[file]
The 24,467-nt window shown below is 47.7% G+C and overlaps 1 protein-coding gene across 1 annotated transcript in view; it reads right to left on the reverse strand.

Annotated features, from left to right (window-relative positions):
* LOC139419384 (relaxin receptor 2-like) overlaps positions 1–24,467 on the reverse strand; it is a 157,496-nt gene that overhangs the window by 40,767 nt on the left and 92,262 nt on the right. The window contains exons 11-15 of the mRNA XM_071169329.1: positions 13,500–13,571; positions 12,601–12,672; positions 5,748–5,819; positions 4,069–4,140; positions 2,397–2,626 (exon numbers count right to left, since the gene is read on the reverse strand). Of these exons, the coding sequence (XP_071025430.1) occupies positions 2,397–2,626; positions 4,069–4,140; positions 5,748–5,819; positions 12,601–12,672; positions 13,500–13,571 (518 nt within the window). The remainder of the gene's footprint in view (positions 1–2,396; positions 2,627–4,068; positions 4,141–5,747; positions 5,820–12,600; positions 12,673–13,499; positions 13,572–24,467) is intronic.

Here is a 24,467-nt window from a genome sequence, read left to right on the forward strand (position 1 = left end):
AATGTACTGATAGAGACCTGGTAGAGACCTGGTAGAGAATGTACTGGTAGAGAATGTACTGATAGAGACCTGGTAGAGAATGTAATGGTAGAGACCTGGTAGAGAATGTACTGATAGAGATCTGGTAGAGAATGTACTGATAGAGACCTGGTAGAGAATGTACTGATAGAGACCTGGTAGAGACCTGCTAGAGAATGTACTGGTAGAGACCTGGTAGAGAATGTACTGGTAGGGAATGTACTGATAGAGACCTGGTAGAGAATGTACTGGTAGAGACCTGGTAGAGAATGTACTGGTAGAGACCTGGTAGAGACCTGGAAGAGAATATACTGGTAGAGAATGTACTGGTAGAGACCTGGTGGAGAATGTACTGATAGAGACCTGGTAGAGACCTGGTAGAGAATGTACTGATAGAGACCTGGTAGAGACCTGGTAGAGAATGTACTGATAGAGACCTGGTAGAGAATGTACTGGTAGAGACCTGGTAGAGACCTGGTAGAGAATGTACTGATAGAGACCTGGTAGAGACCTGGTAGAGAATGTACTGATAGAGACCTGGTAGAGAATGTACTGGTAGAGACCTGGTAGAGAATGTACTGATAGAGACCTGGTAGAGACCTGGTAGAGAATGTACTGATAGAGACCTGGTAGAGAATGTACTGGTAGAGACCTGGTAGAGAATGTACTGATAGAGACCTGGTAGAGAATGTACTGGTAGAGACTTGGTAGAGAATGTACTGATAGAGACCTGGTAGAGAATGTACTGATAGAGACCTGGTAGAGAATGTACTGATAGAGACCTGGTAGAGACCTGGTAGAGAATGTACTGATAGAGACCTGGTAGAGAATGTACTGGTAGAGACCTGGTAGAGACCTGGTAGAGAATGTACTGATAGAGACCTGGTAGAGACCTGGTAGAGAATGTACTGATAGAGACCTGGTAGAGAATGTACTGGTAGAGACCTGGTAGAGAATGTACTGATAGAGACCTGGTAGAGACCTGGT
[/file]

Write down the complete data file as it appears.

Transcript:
The 24,467-nt window shown below is 47.7% G+C and overlaps 1 protein-coding gene across 1 annotated transcript in view; it reads right to left on the reverse strand.

Annotated features, from left to right (window-relative positions):
* LOC139419384 (relaxin receptor 2-like) overlaps positions 1–24,467 on the reverse strand; it is a 157,496-nt gene that overhangs the window by 40,767 nt on the left and 92,262 nt on the right. The window contains exons 11-15 of the mRNA XM_071169329.1: positions 13,500–13,571; positions 12,601–12,672; positions 5,748–5,819; positions 4,069–4,140; positions 2,397–2,626 (exon numbers count right to left, since the gene is read on the reverse strand). Of these exons, the coding sequence (XP_071025430.1) occupies positions 2,397–2,626; positions 4,069–4,140; positions 5,748–5,819; positions 12,601–12,672; positions 13,500–13,571 (518 nt within the window). The remainder of the gene's footprint in view (positions 1–2,396; positions 2,627–4,068; positions 4,141–5,747; positions 5,820–12,600; positions 12,673–13,499; positions 13,572–24,467) is intronic.

Here is a 24,467-nt window from a genome sequence, read left to right on the forward strand (position 1 = left end):
AATGTACTGATAGAGACCTGGTAGAGACCTGGTAGAGAATGTACTGGTAGAGAATGTACTGATAGAGACCTGGTAGAGAATGTAATGGTAGAGACCTGGTAGAGAATGTACTGATAGAGATCTGGTAGAGAATGTACTGATAGAGACCTGGTAGAGAATGTACTGATAGAGACCTGGTAGAGACCTGCTAGAGAATGTACTGGTAGAGACCTGGTAGAGAATGTACTGGTAGGGAATGTACTGATAGAGACCTGGTAGAGAATGTACTGGTAGAGACCTGGTAGAGAATGTACTGGTAGAGACCTGGTAGAGACCTGGAAGAGAATATACTGGTAGAGAATGTACTGGTAGAGACCTGGTGGAGAATGTACTGATAGAGACCTGGTAGAGACCTGGTAGAGAATGTACTGATAGAGACCTGGTAGAGACCTGGTAGAGAATGTACTGATAGAGACCTGGTAGAGAATGTACTGGTAGAGACCTGGTAGAGACCTGGTAGAGAATGTACTGATAGAGACCTGGTAGAGACCTGGTAGAGAATGTACTGATAGAGACCTGGTAGAGAATGTACTGGTAGAGACCTGGTAGAGAATGTACTGATAGAGACCTGGTAGAGACCTGGTAGAGAATGTACTGATAGAGACCTGGTAGAGAATGTACTGGTAGAGACCTGGTAGAGAATGTACTGATAGAGACCTGGTAGAGAATGTACTGGTAGAGACTTGGTAGAGAATGTACTGATAGAGACCTGGTAGAGAATGTACTGATAGAGACCTGGTAGAGAATGTACTGATAGAGACCTGGTAGAGACCTGGTAGAGAATGTACTGATAGAGACCTGGTAGAGAATGTACTGGTAGAGACCTGGTAGAGACCTGGTAGAGAATGTACTGATAGAGACCTGGTAGAGACCTGGTAGAGAATGTACTGATAGAGACCTGGTAGAGAATGTACTGGTAGAGACCTGGTAGAGAATGTACTGATAGAGACCTGGTAGAGACCTGGT